Though hiring is underway to offset a dramatic loss of air traffic controllers to retirement, the Federal Aviation Administration must concentrate on training new workers and retaining veteran controllers at busy Los Angeles International Airport and two key radar facilities in California that guide planes between airports, a new audit shows.
Released Monday, the 27-page report by the U.S. Department of Transportation's inspector general recommended a variety of improvements to bolster air traffic control staffing at the nation's fourth-busiest airport and the Southern and Northern California Terminal Radar Approach Control facilities. TRACON operations guide aircraft through some of the most crowded and complex airspace in the nation.
"Ensuring these facilities remain adequately staffed with qualified air traffic controllers is vital to the safety and efficiency" of the national airspace system, according to the audit, which was requested last June by U.S. Sen. Dianne Feinstein (D-Calif.).
The inspector general recommended that the FAA validate the staffing levels at the two tracking centers; improve financial incentives to keep experienced controllers on the job; provide enough instructors to train an unprecedented surge in new employees; and address a dramatic increase in overtime paid to controllers, which has grown almost 900% in the last two years at LAX.
For The Record
Los Angeles Times Wednesday, April 29, 2009 Home Edition Main News Part A Page 4 Metro Desk 1 inches; 60 words Type of Material: Correction
Air safety audit: An article in Tuesday's Section A about an audit of air traffic control centers quoted Mike Foote, a representative of the National Air Traffic Controllers Assn., as saying that reductions in controller staffing at LAX were due to declines in flight operations. The comment was actually made by Ian Gregor, a spokesman for the Federal Aviation Administration.
"The report acknowledges what the FAA has said for years -- that hiring and training large numbers of new controllers is a big challenge, but it is a challenge we have prepared for," said Ian Gregor, an FAA spokesman in Los Angeles.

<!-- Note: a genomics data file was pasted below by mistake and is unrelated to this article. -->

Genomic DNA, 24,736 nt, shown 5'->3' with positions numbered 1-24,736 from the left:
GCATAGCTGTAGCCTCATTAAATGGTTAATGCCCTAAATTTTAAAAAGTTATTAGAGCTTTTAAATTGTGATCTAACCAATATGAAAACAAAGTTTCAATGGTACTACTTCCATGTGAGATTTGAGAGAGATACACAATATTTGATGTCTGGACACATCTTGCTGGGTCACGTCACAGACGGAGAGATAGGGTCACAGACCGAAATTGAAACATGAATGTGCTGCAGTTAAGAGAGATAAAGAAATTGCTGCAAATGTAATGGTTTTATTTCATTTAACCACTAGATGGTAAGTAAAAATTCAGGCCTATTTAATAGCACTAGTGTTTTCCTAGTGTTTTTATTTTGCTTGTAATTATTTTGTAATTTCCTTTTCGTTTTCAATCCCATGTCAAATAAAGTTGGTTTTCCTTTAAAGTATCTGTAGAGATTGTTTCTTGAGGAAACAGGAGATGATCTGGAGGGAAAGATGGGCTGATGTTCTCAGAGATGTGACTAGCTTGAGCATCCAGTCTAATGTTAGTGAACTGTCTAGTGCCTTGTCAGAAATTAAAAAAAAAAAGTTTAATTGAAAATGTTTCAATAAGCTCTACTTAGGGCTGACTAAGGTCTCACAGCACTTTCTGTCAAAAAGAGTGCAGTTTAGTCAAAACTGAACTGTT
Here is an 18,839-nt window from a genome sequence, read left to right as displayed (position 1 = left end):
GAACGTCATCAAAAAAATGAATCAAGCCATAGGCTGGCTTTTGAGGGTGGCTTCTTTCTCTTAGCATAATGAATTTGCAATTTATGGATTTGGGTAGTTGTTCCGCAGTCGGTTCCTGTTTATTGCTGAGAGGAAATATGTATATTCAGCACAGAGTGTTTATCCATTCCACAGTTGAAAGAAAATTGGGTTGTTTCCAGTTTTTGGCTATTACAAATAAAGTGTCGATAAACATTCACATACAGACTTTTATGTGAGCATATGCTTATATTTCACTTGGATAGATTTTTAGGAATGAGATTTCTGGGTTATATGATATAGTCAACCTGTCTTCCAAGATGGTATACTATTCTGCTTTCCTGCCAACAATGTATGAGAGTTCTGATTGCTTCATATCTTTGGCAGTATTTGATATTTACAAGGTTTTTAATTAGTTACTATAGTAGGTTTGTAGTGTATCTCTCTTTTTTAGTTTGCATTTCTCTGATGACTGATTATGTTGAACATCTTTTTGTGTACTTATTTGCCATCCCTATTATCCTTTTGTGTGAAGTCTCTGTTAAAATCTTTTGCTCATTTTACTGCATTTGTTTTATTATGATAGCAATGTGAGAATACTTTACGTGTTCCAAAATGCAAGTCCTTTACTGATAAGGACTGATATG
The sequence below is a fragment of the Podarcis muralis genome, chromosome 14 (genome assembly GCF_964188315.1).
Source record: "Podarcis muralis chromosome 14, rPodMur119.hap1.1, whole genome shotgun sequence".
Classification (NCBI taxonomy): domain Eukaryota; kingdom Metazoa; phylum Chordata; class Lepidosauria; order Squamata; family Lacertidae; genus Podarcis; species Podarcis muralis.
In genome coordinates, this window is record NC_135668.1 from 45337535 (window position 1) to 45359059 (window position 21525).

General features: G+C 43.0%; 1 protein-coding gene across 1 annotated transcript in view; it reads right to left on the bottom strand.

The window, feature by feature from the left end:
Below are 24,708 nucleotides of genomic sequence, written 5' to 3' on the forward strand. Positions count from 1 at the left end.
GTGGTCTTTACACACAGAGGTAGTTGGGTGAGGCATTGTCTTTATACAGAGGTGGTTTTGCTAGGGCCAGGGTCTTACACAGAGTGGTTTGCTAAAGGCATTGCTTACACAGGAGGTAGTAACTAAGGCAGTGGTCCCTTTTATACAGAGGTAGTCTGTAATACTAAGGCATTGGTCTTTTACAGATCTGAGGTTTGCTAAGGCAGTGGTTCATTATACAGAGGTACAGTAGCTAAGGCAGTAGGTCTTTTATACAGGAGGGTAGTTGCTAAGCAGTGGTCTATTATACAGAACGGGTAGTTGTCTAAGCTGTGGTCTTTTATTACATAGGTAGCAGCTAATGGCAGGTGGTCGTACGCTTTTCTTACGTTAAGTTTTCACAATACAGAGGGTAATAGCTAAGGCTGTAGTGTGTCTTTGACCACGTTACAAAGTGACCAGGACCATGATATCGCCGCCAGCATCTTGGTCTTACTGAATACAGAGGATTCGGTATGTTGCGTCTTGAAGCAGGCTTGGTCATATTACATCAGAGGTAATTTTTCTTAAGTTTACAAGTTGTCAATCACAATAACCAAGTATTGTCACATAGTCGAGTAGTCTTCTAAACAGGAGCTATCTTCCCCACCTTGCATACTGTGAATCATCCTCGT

The FAA already has assessed the staffing levels at the southern and northern centers and has begun looking into overtime increases at all three facilities, Gregor said.
Of particular concern to auditors is the Southern California TRACON, where an unusually high number of air traffic controllers, about 32% of the staff, are in training. The national average is about 27%.
The Southern California center handled about 2.25 million flights last year, the busiest operation of its type in the nation. In 2004 it had 236 fully certified and eight partially certified air traffic controllers. As of December 2008, it had 161 fully certified controllers and 76 trainees, of which 24 were partially certified.
Auditors noted that the percentage of controllers in training there could grow to more than 40% by the end of the year. The report also noted that overtime had increased 400% at the operation since 2006.
The inspector general's office found that air traffic control at LAX has remained at required staffing levels of between 39 and 47 controllers including trainees for the last decade. As of December 2008, about 20% of the controller workforce was in training, the report stated.
But auditors said the number of fully certified air traffic controllers at LAX declined from 45 in 2004 to 39 in 2008 and that the airport has had difficulty keeping trainees on the job, losing seven of 19 new controllers in 2007 and 2008.
In addition, the audit stated that LAX has had a hard time attracting and retaining controllers that come from airports across the country because of a lack of financial incentives. Controllers say that transferring to LAX can result in salary reductions.
Mike Foote, an L.A. representative for the National Air Traffic Controllers Assn., said the LAX tower used to have more fully certified controllers and that the authorized staffing was once between 47 and 51.
He said the lower authorized level of 39 to 47 controllers reflects a large decline in flight operations at LAX, which have dropped more than 20% since 2000.